On Spirit Day, push for enumerated anti-bullying policies

Today is the nation’s annual Spirit Day. Today, I think of 18-year old Tyler Clementi, 11-year old Carl Walker-Hoover, 13-year old Asher Brown — or 15-year old Jamie Hubley, who ended his life just this past weekend because of anti-LGBT bullying.

While the major “ask” on Spirit Day is for folks to wear purple in order to raise awareness around the issue of anti-LGBT bullying, I’d also like to talk problem-solving. We need to use today not just for awareness-raising, but to make specific calls for action, like pushing for enumerated anti-bullying policies in school districts (which means the listing of protected categories, such as race, religion, disability, gender identity or sexual orientation) — and calling out the blatant hypocrisy and bigotry that Republican legislators are engaging in by blocking this legislation at all costs.

For example, the Michigan Senate just had a huge blowout over proposed anti-bullying legislation that Republicans refused to pass because an amendment would have required enumerated policies in classrooms. And rather than implement these policies that are proven to vastly improve conditions for students, other problematic laws are being passed in various states — like the “neutrality policy” in Anoka-Hennepin, Minnesota which literally tells the school district to not intervene in bullying that’s targeting sexual orientation. That’s right — it’s like a school pass to bully LGBT students.

So wear purple today, spread awareness and show solidarity. Make your online profiles purple. But more importantly, talk about what we can do.  Tweet what #SpiritDay means to you. To me, it’s that enumerated policies can make a significant impact on this epidemic — and come hell or high water, I’ll call out every damn GOP legislator responsible for making LGBT youth feel unsafe in schools. That’s where my spirit is.

Pic via.

Join the Conversation

  • davenj

    Support enumerated policies WITH FUNDING!

    Funding is a big part of this. These policies are only as good as their implementation, and you can’t implement this without any resources to train teachers, oversee implementation, and follow up on specific instances of bullying. Teachers have a very difficult job being asked to do quite a bit, so let’s do them the favor of supporting policies that allow them actually achieve these goals.

  • http://feministing.com/members/aldreaif/ Mary

    As an educator, I call out all anti-LGBT (and any racist, sexist, classist, etc) language I hear from both students and coworkers. I feel like the most important thing we can do as adults, though, is to make it a learning experience. Sure, you shouldn’t say “f*g” and you shouldn’t use “gay” as a derogatory term, but why? I explain the origins of words, the implications they hold, and what it would be like to be on the receiving end of negative language. On the first offense, it usually becomes a class discussion– everyone needs to learn anti-bullying behavior– and as a class, we come up with positive things that you could say instead. If it happens again, I remind the students of the positive language that they themselves came up with. This puts the ball in their court for personal responsibility and eventually leads to my students calling other people out on any kind of bullying outside of class.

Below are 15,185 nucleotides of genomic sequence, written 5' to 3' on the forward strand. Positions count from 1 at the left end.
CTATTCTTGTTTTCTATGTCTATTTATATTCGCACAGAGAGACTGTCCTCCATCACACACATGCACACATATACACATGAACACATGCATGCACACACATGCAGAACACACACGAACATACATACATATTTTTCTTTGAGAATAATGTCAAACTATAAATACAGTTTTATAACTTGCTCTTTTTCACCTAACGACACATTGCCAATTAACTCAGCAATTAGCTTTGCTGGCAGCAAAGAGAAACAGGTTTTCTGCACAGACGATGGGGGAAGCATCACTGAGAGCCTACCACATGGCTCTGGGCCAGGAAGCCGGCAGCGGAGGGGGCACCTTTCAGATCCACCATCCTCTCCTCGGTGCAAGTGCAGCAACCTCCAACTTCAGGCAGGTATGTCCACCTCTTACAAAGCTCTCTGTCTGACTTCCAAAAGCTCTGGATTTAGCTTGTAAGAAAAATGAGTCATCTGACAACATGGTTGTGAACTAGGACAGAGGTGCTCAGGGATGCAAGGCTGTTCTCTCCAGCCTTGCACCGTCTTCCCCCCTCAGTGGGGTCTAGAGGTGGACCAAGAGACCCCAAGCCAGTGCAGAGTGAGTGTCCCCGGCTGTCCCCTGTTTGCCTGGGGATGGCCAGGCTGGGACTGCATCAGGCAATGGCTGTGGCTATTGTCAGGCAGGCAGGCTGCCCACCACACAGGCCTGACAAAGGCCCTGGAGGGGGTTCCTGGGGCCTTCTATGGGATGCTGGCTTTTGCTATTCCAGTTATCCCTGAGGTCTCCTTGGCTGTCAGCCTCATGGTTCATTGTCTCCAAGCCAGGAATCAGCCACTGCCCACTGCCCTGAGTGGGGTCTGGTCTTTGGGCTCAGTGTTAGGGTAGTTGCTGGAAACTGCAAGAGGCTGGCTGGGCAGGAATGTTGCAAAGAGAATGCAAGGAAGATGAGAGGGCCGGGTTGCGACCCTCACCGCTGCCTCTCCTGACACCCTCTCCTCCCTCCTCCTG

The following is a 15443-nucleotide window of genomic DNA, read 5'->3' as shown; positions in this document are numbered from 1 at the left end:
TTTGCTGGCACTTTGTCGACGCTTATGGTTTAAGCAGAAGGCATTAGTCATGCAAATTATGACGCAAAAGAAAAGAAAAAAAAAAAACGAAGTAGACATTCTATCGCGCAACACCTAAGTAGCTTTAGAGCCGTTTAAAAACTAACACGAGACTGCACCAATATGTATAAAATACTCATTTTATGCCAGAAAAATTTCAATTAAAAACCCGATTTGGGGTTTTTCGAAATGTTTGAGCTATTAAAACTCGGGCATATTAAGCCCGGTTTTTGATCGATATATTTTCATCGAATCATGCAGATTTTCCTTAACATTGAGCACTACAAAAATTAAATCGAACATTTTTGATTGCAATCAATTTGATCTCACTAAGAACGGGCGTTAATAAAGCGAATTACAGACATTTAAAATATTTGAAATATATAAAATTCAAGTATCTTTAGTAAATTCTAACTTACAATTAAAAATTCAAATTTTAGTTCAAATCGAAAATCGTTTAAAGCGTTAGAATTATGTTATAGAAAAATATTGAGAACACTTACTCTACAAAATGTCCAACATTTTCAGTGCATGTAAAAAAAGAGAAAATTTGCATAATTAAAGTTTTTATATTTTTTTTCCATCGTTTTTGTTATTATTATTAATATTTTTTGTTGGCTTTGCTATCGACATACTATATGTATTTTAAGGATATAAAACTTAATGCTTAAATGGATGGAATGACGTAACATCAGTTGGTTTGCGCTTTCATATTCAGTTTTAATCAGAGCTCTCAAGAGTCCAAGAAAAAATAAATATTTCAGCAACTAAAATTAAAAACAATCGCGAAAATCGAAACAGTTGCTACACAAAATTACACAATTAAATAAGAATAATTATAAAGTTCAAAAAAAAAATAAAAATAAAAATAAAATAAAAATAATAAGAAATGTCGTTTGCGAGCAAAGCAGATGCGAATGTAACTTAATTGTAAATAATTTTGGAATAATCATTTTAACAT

I know that this is only a small solution– it doesn’t cause widespread change if it’s only happening in a few classrooms–but it would be great if all teachers had to learn this before getting their degree.

  • http://feministing.com/members/cookie/ Cookie

    I’m always torn about “wear X common clothing item to show support for Y cause,” simply because the statement I’m making is unintelligible to the uninitiated. I’ll definitely find some purple first chance I get, but I wish I had had a button made up or something.

  • http://feministing.com/members/sexoutofwedlock/ nicole mercier

    In 2003 I was a senior in high school. In my english class, we sit in a circle of desks. it was class time, everyone was there including the teacher, and a male student called me a dyke in class. I looked at the teacher and said “are you going to do something about this?” and she SHUSHED me and the other student like we were both “misbehaving” and that was that. It upset me because 1-that’s hate speech unregulated within class time! 2-I am not gay but the kid sitting next to me at the time was-(Carlos is now Monique and identifies as straight female, so she isn’t gay now.) My high school was a smart high school and even then the situation was handled so poorly. If I were gay, that comment would have made me really sad and scared instead of just angry.